On Monday, Nov. 12, I published an article about 3D Systems Corporation (DDD) that caused an unexpected stir. No one was more surprised than yours truly. I do not contribute many articles to Seeking Alpha and the ones that I have published have not garnered much attention. The day my article went live, I had only 87 followers. Even today, I have less than 200. I do not think this reflects the profile of a market mover, do you?
The only reason that my article ruffled feathers is the drop of DDD's share price the day my article went live. The human mind constantly sees patterns and relationships, cause and effect, if you will, where none exist. Longs are always sensitive to atypical drops in their holdings. Most seem to expect their favorite stock to continue its upward trend unabated, especially during a bull run. When a countertrend move occurs, longs cast their net to find the villain. It always seems to involve some sort of conspiracy. Is it a true bear raid? Could the perpetrators be members of a stock pool similar to the ones that were commonplace in the 1920's (I doubt it; it is illegal now)? Could it be shadowy hedge funds, unscrupulous traders or malicious rumormongers? These are the convenient suspects.
The reality is that, most of time, no one knows. As far as price behavior is concerned, the shorter the time frame, the more random the movement. A big move over a day or several days usually means next to nothing. This is the reason that I focus almost all of my attention on a stock's weekly chart. This mitigates much of the market's short-term noise.
DDD's recent share price movement is entirely consistent with a stock that needs to rest after a run-up. No stock goes straight up on its way to its eventual price peak. On February 23, it broke out of a cup-with-a-handle base, clearing its $21.79 trigger on robust volume. This was a classic bullish breakout per Investors Business Daily (see reference at end of article). Its bull run peaked on August 30 reaching its initial high of $44.80, representing a healthy 106% gain.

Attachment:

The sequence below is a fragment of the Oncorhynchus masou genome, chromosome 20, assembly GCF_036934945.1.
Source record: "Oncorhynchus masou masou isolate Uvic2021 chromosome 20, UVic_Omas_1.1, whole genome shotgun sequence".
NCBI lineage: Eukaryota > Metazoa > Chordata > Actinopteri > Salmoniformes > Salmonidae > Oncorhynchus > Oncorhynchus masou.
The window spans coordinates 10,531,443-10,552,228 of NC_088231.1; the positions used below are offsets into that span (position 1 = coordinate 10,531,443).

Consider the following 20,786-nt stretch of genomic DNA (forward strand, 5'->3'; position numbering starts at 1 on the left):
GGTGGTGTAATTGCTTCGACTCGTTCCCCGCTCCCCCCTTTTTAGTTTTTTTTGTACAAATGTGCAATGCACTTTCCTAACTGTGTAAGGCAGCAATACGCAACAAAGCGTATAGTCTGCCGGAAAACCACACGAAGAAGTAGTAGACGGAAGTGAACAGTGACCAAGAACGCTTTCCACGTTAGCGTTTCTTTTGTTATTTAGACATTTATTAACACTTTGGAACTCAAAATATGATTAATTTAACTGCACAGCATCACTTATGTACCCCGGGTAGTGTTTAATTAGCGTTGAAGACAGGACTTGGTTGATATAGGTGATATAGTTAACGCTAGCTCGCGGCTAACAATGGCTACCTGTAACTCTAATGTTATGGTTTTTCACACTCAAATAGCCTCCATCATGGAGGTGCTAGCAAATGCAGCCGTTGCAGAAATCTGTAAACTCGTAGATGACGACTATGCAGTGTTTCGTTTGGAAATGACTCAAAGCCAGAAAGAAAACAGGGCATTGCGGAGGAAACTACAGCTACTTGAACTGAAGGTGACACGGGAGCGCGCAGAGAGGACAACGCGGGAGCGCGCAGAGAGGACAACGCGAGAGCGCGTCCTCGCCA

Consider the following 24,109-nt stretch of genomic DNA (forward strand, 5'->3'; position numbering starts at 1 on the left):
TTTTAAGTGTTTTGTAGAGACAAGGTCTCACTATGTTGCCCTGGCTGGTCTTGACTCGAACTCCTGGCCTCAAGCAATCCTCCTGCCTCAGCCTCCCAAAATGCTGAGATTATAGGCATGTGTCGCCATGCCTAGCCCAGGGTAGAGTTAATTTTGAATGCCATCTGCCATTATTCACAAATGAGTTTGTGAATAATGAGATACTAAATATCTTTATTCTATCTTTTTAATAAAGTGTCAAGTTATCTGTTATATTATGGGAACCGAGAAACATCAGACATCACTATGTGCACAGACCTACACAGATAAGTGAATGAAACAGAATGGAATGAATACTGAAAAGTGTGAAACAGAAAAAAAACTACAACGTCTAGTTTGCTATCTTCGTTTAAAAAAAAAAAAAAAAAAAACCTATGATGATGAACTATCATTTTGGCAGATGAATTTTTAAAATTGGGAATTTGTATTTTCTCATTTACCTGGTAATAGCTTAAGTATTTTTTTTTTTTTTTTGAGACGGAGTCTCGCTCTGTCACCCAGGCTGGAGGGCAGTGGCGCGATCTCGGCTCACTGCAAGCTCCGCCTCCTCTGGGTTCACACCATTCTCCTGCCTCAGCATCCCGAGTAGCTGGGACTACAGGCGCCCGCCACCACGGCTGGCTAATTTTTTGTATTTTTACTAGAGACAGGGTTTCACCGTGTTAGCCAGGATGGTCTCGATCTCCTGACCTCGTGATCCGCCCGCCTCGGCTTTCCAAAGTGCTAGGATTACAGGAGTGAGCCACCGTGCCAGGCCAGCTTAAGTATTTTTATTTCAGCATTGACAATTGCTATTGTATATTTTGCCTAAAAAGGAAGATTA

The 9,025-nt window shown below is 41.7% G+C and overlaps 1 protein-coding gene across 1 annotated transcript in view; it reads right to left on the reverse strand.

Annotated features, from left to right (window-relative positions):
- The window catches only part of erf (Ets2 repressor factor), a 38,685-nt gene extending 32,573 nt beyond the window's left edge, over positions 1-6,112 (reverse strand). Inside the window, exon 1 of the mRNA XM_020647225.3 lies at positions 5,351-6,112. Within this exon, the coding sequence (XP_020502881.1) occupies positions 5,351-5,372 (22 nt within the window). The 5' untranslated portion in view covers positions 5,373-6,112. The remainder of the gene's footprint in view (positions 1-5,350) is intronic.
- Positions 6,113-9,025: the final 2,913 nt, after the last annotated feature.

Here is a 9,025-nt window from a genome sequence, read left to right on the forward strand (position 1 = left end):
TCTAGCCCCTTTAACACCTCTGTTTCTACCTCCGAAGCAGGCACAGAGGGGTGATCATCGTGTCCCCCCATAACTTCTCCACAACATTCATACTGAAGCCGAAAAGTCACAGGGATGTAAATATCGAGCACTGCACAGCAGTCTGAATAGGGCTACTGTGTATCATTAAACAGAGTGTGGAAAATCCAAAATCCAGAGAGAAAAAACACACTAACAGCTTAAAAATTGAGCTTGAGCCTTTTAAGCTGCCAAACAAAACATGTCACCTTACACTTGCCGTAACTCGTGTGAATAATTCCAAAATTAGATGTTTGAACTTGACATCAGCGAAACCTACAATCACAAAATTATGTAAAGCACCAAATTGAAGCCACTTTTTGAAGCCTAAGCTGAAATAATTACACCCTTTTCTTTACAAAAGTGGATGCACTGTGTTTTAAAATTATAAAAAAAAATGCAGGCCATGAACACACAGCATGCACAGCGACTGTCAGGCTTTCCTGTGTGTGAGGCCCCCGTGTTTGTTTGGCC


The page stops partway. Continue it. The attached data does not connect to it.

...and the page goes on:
From a chartist's viewpoint, several characteristics of DDD's price behavior bear mentioning. First, the downward price movement began during the week of September 7. There were four consecutive down weeks on ever-increasing volume. Institutions and momentum traders were clearly exiting. This is typical. At the time of the first down day, DDD price was extended ~60% above its 10-week EMA. Research (IBD and others- see references at bottom) has shown that the maximum bull run price extension above this commonly used metric is ~50%. It was time for DDD's share price to take a breather. The downward movement began ~1 ½ months before Gray Wolf Research's article appeared and 2 months before mine was published.
Another point to remember is that the market transitioned from "confirmed uptrend" to "correction" per IBD on October 10. Institutional money flow turned decidedly negative. Since 75% of stocks follow the market trend, most follow the indexes down. Very few can swim against the tide.
Even considering the market's current weakness and the share price's well-earned rest, its bullish chart remains intact. Wednesday's last print of $41.41 is still 29% above the 10-week EMA. Its relative strength rating is 98, meaning that it is outperforming 98% of publicly traded shares.
DDD's over-reaction to my article is telling. While the attention is flattering (I hardly consider myself a guru or market mover), any influence my article had on its share price movement is most certainly microscopic. The share price was over-extended, the market transitioned into a correction and the institutional money began its outflow two months before my article appeared. Case closed.
DDD's paranoid behavior, epitomized by its November 19 tightly controlled non-interactive conference call and its heavy-handed attempts to get my article removed from SA, reveals a management team that feels threatened by its own information. All of my observations, perceptions and opinions have been gleaned from DDD's SEC documents, its website and its press releases. It is a self-inflicted conspiracy. I will be diplomatic and call the situation unusual.
Under any other scenario, I would avoid a tit-for-tat dialogue. I regard it as sophomoric because it usually degrades into a circular argument without end. However, this set of circumstances is, indeed, special.